18. Fidelity & Testimony

Meditations in Deuteronomy : 18 :  Fidelity & Testimony

(Focus: Deut 6:13-25)

Deut 6:13-15 Fear the LORD your God, serve him only and take your oaths in his name. Do not follow other gods, the gods of the peoples around you; for the LORD your God, who is among you, is a jealous God and his anger will burn against you, and he will destroy you from the face of the land.

Our verses today point to a major truth in Scripture which almost gets lost by law-keepers. This is very natural because, as we have pointed out a number of times, Deuteronomy is all about the law but that actually ISN’T its central focus. We might think it is the Land and all that is involved in taking it, but it isn’t! The central focus is having a relationship with the Lord. It is so easy to lose this fact in the midst of everything else.

God, the one and only true God, has called them into a relationship with Him at Sinai and all that follows is to be about how they live out that relationship. He has called them for a purpose – to reveal Him to the rest of the world and they will do that by the way they live. Remember we saw previously, this will show your wisdom and understanding to the nations, who will hear about all these decrees and say, “Surely this great nation is a wise and understanding people.” (4:6). The ‘this’ that is at the beginning of this quote is their obedience to God. That is what will reveal them and Him to the rest of the world.

Thus everything we have now is about the Lord and how they view Him and respond (or not) to Him. It starts with attitude: “Fear the LORD your God.” Hold Him in great respect. How will they show that? “Serve him only,” and if you’re not sure about what that means, “do not follow other gods, the gods of the people around you.” After all that they have been through with the Lord, this might seem an unnecessary instruction, yet it is vital.

It is all about their relationship with Him, and if they turn to idols that relationship will be abandoned. So Moses gives them a warning: “The LORD… is a jealous God.” Don’t see that negatively.  Jealousy can be a right emotion when there is a right relationship.  It means God wants to protect them from other ‘suitors’, false beliefs and gods who are no god, idols that are purely pieces of carved wood. The Lord wants to keep them from straying from The Truth, Himself.

In fact, if they do, His anger will be expressed and He will destroy them as a nation. If they are to be representing Him to the rest of the earth, if they turn to idols they will be representing something far from the truth and the world will be led astray and God will not have that! Israel are to stick to the Lord and put their trust in Him alone.

On various occasions in their desert travels they had grumbled against Him, as if He could not provide for them: “Do not test the LORD your God as you did at Massah.” (v.16.) You can see what happened there in Exodus 17.  Instead of asking Moses to ask the Lord to help them and provide water, they grumbled and complained and doubted God. They had yet to learn that they could utterly trust Him. So now, whenever they think about the laws of God, they should see them as God’s blessing for them and not something onerous. They should not doubt God.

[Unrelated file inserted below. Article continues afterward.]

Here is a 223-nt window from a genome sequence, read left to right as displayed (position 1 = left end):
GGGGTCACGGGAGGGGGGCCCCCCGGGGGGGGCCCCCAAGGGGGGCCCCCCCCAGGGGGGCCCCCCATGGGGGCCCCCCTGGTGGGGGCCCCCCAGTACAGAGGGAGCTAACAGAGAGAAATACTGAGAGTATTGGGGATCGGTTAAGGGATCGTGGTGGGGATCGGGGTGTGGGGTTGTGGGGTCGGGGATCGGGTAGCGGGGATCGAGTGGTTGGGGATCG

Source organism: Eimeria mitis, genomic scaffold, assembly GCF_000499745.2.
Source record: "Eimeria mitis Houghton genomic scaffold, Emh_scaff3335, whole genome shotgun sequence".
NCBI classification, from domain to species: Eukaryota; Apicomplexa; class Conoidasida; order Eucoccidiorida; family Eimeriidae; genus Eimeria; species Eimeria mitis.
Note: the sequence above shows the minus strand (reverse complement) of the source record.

So, he goes on, “Be sure to keep the commands of the LORD your God and the stipulations and decrees he has given you. Do what is right and good in the LORD’s sight, so that it may go well with you and you may go in and take over the good land that the LORD promised on oath to your forefathers, thrusting out all your enemies before you, as the LORD said.” (6:17-19). There are the same ‘ingredients’ as before: a call to keep the laws, to enable God’s blessing to be upon them as they go in and take the Land.

Then comes a further ‘ingredient’ that we have noted before – a stipulation to pass them on to their children and make sure future generations know about them and keep them: “In the future, when your son asks you, “What is the meaning of the stipulations, decrees and laws the LORD our God has commanded you?” tell him: “We were slaves of Pharaoh in Egypt, but the LORD brought us out of Egypt with a mighty hand. Before our eyes the LORD sent miraculous signs and wonders–great and terrible–upon Egypt and Pharaoh and his whole household. But he brought us out from there to bring us in and give us the land that he promised on oath to our forefathers. The LORD commanded us to obey all these decrees and to fear the LORD our God, so that we might always prosper and be kept alive, as is the case today. And if we are careful to obey all this law before the LORD our God, as he has commanded us, that will be our righteousness.” (6:20-25)

When their children ask about the laws of Moses, the people are to refer them back to their origins, how God brought them out of Egypt and how He took them into the Promised Land. The purpose of the laws, he goes on, is to enable us to prosper. When we keep them, we will be living rightly in accordance with God’s design (righteously) and he will bless us and we will be blessed!